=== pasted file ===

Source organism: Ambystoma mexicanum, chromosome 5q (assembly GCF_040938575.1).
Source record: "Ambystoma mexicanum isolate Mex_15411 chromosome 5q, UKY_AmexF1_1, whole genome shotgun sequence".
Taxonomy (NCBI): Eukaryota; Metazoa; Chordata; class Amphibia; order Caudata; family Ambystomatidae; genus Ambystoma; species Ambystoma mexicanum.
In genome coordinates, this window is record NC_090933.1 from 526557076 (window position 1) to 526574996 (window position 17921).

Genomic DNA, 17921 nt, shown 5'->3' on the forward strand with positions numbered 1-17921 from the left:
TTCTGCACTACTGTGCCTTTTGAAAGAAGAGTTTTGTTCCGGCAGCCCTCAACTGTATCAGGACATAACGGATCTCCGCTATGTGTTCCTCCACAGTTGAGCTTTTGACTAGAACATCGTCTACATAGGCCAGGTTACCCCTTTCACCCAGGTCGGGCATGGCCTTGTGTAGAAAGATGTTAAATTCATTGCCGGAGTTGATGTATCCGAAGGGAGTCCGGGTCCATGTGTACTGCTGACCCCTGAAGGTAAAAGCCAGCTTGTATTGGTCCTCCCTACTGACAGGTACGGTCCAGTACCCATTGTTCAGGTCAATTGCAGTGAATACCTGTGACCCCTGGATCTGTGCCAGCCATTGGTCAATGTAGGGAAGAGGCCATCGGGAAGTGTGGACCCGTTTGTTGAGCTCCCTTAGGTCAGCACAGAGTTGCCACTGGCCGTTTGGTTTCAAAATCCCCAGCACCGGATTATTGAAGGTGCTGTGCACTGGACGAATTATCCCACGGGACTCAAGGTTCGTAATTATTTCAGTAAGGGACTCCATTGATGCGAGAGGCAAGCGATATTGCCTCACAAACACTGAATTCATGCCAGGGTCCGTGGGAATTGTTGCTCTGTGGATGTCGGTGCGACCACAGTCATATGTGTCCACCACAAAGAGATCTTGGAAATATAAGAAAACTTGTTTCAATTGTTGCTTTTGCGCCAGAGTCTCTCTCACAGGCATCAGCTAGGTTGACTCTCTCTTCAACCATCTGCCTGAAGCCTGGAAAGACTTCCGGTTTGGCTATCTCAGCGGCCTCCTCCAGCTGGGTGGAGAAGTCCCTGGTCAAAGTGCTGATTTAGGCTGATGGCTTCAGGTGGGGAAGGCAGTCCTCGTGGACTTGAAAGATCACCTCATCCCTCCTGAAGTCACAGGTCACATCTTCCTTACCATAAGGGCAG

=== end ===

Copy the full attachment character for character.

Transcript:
Source organism: Ambystoma mexicanum, chromosome 5q (assembly GCF_040938575.1).
Source record: "Ambystoma mexicanum isolate Mex_15411 chromosome 5q, UKY_AmexF1_1, whole genome shotgun sequence".
Taxonomy (NCBI): Eukaryota; Metazoa; Chordata; class Amphibia; order Caudata; family Ambystomatidae; genus Ambystoma; species Ambystoma mexicanum.
In genome coordinates, this window is record NC_090933.1 from 526557076 (window position 1) to 526574996 (window position 17921).

Genomic DNA, 17921 nt, shown 5'->3' on the forward strand with positions numbered 1-17921 from the left:
TTCTGCACTACTGTGCCTTTTGAAAGAAGAGTTTTGTTCCGGCAGCCCTCAACTGTATCAGGACATAACGGATCTCCGCTATGTGTTCCTCCACAGTTGAGCTTTTGACTAGAACATCGTCTACATAGGCCAGGTTACCCCTTTCACCCAGGTCGGGCATGGCCTTGTGTAGAAAGATGTTAAATTCATTGCCGGAGTTGATGTATCCGAAGGGAGTCCGGGTCCATGTGTACTGCTGACCCCTGAAGGTAAAAGCCAGCTTGTATTGGTCCTCCCTACTGACAGGTACGGTCCAGTACCCATTGTTCAGGTCAATTGCAGTGAATACCTGTGACCCCTGGATCTGTGCCAGCCATTGGTCAATGTAGGGAAGAGGCCATCGGGAAGTGTGGACCCGTTTGTTGAGCTCCCTTAGGTCAGCACAGAGTTGCCACTGGCCGTTTGGTTTCAAAATCCCCAGCACCGGATTATTGAAGGTGCTGTGCACTGGACGAATTATCCCACGGGACTCAAGGTTCGTAATTATTTCAGTAAGGGACTCCATTGATGCGAGAGGCAAGCGATATTGCCTCACAAACACTGAATTCATGCCAGGGTCCGTGGGAATTGTTGCTCTGTGGATGTCGGTGCGACCACAGTCATATGTGTCCACCACAAAGAGATCTTGGAAATATAAGAAAACTTGTTTCAATTGTTGCTTTTGCGCCAGAGTCTCTCTCACAGGCATCAGCTAGGTTGACTCTCTCTTCAACCATCTGCCTGAAGCCTGGAAAGACTTCCGGTTTGGCTATCTCAGCGGCCTCCTCCAGCTGGGTGGAGAAGTCCCTGGTCAAAGTGCTGATTTAGGCTGATGGCTTCAGGTGGGGAAGGCAGTCCTCGTGGACTTGAAAGATCACCTCATCCCTCCTGAAGTCACAGGTCACATCTTCCTTACCATAAGGGCAG